Gentec: pivotal element in Michelle Miller’s career growth

“The punchline,” says Michelle Miller, Director of Global Portfolio Marketing for Genomics at Neogen, “is that if Graham Plastow and the folks at Gentec hadn’t created Delta Genomics, I wouldn’t have the career I have today.”

It all started at Gentec where Michelle had a technical role. As it became clear that Delta was in the works and that she would follow, Colin Coros, Delta’s first CEO, encouraged her to do a part-time MBA in the evenings. By the time Delta was spun out in 2014, Michelle was ready to take on the role of Director of Operations, in charge of running the labs instead of doing the lab tasks.

“I was happy to let the science part go in favour of management,” says Michelle. “There are only so many steps up in a technical role. The MBA opened the doors to keep the career ladder going upwards.”

Letting go of the science meant letting go of the processes, procedures and SOPs. Consistency was out. Figuring out what motivates each individual to be a productive employee was in. So was growing Delta to the point where Neogen might be interested. This took several approaches.

One was improving the awareness of genomics testing in the livestock sector, especially beef, then increasing adoption of tools. Still today, the biggest competitor for genomics are the “laggards” who don’t use genomics. Picking away at them took education, then putting together an ordering system that is easy to use so customers don’t get put off.

Delta had started with the beef breed associations. To grow, the commercial producers needed to be involved, again through education and good customer service. So this was another approach. However, that also meant a sub-approach of introducing operational efficiencies, running like a commercial lab and making sure the IT was in place to support the growth. All in all, the whole process was a significant interdisciplinary project over a couple of years. It resulted in doubling the number of samples processed.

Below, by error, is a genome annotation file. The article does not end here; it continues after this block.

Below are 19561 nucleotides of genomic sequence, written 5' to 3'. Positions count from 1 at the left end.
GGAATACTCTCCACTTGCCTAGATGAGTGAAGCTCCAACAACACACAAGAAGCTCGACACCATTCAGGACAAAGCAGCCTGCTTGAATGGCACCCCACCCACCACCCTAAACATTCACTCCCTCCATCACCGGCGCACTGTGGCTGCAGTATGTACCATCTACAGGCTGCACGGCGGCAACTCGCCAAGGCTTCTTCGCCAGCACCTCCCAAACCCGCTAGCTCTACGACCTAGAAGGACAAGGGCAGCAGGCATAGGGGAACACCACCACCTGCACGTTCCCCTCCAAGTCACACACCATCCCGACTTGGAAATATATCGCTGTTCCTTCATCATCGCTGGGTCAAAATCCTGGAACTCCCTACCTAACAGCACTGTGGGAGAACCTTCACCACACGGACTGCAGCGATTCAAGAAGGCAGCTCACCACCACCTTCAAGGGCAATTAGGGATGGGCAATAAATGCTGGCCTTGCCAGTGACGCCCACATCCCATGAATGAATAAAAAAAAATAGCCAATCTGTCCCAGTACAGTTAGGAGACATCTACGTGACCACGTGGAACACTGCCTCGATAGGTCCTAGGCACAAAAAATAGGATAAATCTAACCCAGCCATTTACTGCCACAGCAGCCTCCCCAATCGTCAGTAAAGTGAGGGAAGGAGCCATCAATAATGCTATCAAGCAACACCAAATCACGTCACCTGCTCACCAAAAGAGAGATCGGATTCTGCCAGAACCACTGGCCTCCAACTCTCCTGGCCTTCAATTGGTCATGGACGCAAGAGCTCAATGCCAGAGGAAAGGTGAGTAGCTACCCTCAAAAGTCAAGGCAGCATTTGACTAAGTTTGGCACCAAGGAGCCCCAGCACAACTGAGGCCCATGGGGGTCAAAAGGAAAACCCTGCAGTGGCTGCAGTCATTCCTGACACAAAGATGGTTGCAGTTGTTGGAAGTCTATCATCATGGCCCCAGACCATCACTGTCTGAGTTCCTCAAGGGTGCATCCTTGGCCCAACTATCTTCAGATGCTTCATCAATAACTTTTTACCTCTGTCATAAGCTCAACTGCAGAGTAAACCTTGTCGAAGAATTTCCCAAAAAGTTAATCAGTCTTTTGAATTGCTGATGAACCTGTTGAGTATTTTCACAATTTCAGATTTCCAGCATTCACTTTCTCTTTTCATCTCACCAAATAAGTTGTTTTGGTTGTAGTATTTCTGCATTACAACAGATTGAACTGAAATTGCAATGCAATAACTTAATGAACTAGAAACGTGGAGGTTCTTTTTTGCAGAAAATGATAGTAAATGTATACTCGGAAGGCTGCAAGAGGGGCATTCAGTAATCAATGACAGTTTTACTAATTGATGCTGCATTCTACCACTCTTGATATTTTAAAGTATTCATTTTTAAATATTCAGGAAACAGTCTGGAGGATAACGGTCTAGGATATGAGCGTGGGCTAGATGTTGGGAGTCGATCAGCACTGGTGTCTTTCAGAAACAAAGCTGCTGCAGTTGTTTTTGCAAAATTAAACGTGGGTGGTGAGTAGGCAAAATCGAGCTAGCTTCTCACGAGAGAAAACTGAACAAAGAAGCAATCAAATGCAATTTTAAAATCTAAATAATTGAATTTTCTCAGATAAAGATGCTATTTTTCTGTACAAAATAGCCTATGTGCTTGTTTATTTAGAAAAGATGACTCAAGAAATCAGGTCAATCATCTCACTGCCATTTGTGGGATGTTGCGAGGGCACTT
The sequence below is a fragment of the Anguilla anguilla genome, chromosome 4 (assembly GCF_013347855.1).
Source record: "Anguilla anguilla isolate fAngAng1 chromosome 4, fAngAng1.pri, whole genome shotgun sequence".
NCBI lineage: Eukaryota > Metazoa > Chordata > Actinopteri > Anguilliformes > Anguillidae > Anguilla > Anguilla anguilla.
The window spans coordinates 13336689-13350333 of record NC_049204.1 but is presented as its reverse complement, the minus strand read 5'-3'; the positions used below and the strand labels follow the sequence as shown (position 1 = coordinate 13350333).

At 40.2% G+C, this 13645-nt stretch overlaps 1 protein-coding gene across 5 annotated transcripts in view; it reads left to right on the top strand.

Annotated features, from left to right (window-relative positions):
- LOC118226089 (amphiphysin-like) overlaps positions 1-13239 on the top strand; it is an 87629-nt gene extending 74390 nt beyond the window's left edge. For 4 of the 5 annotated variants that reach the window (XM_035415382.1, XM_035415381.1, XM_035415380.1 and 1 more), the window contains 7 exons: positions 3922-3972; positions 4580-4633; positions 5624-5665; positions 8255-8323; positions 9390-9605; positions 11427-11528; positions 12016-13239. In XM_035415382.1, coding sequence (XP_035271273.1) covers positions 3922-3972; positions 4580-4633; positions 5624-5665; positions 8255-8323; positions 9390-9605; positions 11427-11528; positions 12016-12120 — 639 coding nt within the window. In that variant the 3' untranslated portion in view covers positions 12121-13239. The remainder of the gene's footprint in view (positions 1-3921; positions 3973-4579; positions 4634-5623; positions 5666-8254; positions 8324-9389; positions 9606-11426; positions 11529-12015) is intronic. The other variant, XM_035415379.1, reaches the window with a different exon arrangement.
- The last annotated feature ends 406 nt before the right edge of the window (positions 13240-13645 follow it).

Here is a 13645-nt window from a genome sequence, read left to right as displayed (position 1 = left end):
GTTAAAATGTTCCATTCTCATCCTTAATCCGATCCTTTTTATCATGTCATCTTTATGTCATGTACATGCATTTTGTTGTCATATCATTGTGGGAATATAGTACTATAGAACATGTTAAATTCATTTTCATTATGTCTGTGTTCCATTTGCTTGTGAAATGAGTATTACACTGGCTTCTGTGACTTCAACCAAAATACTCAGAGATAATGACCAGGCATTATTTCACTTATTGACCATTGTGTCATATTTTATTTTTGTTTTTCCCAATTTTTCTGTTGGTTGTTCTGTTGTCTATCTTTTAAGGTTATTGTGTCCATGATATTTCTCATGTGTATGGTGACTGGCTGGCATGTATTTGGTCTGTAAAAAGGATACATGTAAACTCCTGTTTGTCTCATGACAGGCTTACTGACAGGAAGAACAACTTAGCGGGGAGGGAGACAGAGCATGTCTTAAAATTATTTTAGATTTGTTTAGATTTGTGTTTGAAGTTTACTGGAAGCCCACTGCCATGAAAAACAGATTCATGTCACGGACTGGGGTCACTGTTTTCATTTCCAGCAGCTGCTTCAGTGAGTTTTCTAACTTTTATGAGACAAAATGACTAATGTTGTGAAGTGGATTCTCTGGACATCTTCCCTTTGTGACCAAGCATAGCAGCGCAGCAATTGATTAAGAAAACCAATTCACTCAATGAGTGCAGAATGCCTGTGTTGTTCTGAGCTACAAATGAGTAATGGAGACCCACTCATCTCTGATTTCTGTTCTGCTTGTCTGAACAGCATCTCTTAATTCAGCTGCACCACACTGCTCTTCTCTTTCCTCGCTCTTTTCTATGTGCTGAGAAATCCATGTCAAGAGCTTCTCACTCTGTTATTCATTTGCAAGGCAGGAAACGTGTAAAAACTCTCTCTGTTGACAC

“We needed valuable products to support the expansion,” says Michelle. “With John Basarab’s research at Gentec, we brought EnVigour HX™ to market. It’s a foundational tool for commercial beef producers, and includes a hybrid vigour score (longevity and fertility) which is how the producer makes money. It was one of the products that Neogen liked during the acquisition.”

In 2018, Delta’s board received a letter of intent from Neogen about buying Delta’s assets. Delta started the due diligence and putting together the asset deal. Again, Michelle’s MBA proved its worth. While a generalist degree, it provides enough spectrum so you know where to start. In January 2019, Michelle, 5 employees and Delta’s assets were transferred to Neogen.

“As GM, I was now responsible for a sales team, recruiting, finance, budgeting and overseeing the company,” she says. “Instead of worrying about cash flow I became more concerned about budgets, efficiencies, and communication across the network of Neogen genomics labs.”

In June 2023, Michelle became Director of Global Portfolio Marketing for Genomics. She’s still in Edmonton but responsible for the products sold in all 7 Neogen genomics labs, and has a team of product owners who help her manage the product lifecycle.

“Gentec is well funded, well connected to partners in the industry, which is key because you need to understand the issues so you can solve them through research,” says Michelle. “In fact, Neogen will want to be part of that continuum. I see it as a synergistic opportunity for Gentec to drive innovation and for us to make it real. As we did with EnVigourHX™.”


Enhancing Livestock Management: The Advantages of Multi-Spectral Cameras

This month’s At The Grill feature by William Torres (storyteller, empathetic connector and resonate catalyst) explores the advantages of using multi-spectral cameras to improve animal welfare and farm profitability.